Sunday, July 14, 2013

Thoughts on Congressional Term Limits

A continuation from my article five post yesterday, should there be term limits for representatives and senators?  While it sounds like a good idea on its surface, I also consider why the founding fathers did not write term limits into the Constitution of the United States.

The men who wrote our constitution were familiar with term limits, many had studied the ancient democracies of the world of which many included some sort of office rotation, either by law, or by tradition.  Some of our colonial assemblies also employed term limits.  Thomas Jefferson proposed term limits, "to prevent every danger which might arise to American freedom by continuing too long in office the members of the Continental Congress".  And George Mason said (or wrote), "nothing is so essential to the preservation of a Republican government as a periodic rotation".  It wasn't just the Virginians who embraced term limits, Benjamin Franklin of Pennsylvania also embrace term limits and executive rotation.  Not all of our founders are so well documented, but they had just overthrown a perpetual monarch and desired to set up a form of limited government, it would not be unreasonable to think that many would consider term limits a good idea. The Articles of Confederation included term limits for the president of the congress, "no person be allowed to serve in the office of president more than one year in any term of three years"

So, why were term limits left out?  None of our founders left a note explaining this, so we can only speculate. One reason was tradition, elected colonial assemblymen generally didn't serve many consecutive terms, they had farms and families to tend to, it just wasn't practical to be a perpetual politician.  Paragraph one, Section two, Article one, of the Constitution of the United States is often cited as the reason why term limits were not needed.  It seems logical that the two year turn over of the house through direct elections was, at least at the time, an adequate solution to ensure periodic rotation.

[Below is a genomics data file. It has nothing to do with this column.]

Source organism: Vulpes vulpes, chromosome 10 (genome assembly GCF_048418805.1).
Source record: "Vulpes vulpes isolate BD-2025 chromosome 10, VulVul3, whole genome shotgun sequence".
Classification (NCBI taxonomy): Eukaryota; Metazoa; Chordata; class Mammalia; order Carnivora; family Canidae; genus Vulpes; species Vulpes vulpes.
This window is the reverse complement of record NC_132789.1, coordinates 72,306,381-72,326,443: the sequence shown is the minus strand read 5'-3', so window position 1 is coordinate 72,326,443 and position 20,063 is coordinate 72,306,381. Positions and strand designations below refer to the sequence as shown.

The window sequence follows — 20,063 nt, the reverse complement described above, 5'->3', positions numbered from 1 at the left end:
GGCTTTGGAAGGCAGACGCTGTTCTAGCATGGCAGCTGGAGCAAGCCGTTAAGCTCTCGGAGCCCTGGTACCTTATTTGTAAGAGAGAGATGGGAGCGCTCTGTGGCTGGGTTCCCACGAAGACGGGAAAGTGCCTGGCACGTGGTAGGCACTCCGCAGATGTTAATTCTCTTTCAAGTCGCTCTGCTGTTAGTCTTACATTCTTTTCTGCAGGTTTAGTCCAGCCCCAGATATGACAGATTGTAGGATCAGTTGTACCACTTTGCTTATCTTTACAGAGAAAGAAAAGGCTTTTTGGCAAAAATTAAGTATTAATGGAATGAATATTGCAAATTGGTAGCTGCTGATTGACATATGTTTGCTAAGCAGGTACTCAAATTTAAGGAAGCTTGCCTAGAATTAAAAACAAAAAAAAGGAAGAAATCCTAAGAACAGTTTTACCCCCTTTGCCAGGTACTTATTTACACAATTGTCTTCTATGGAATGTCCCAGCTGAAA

The House of Representatives shall be composed of Members chosen every second Year by the People of the several States, and the Electors in each State shall have the Qualifications requisite for Electors of the most numerous Branch of the State Legislature.
I tend to agree with what I think of as the decision of delegates and states who signed then ratified the Constitution of the United States.  Every two years, the vast majority of the United States Congress can be replaced.  The ballot box is the most democratic method of term limits.  So why doesn't it happen.  The short answer is, it does, at least every once in a while.  The mid-term elections in 2010 saw a large portion of the congress replaced, as it did a few years before in 2006.  Polls show that 75% of Americans support term limits in general, but when it comes to those who represent them, they still generally prefer the incumbents.  I suppose it is easy to support term limits for the other guy.

So, should there be congressional term limits?  I'm not really sure, I suppose it would depend on what the limits are, the people are entitled to effective representation, which could be curtailed with limits or durations that are too short, but very lengthy limits could have their own pitfalls.  Perhaps I will consider the ideal term limits in the future.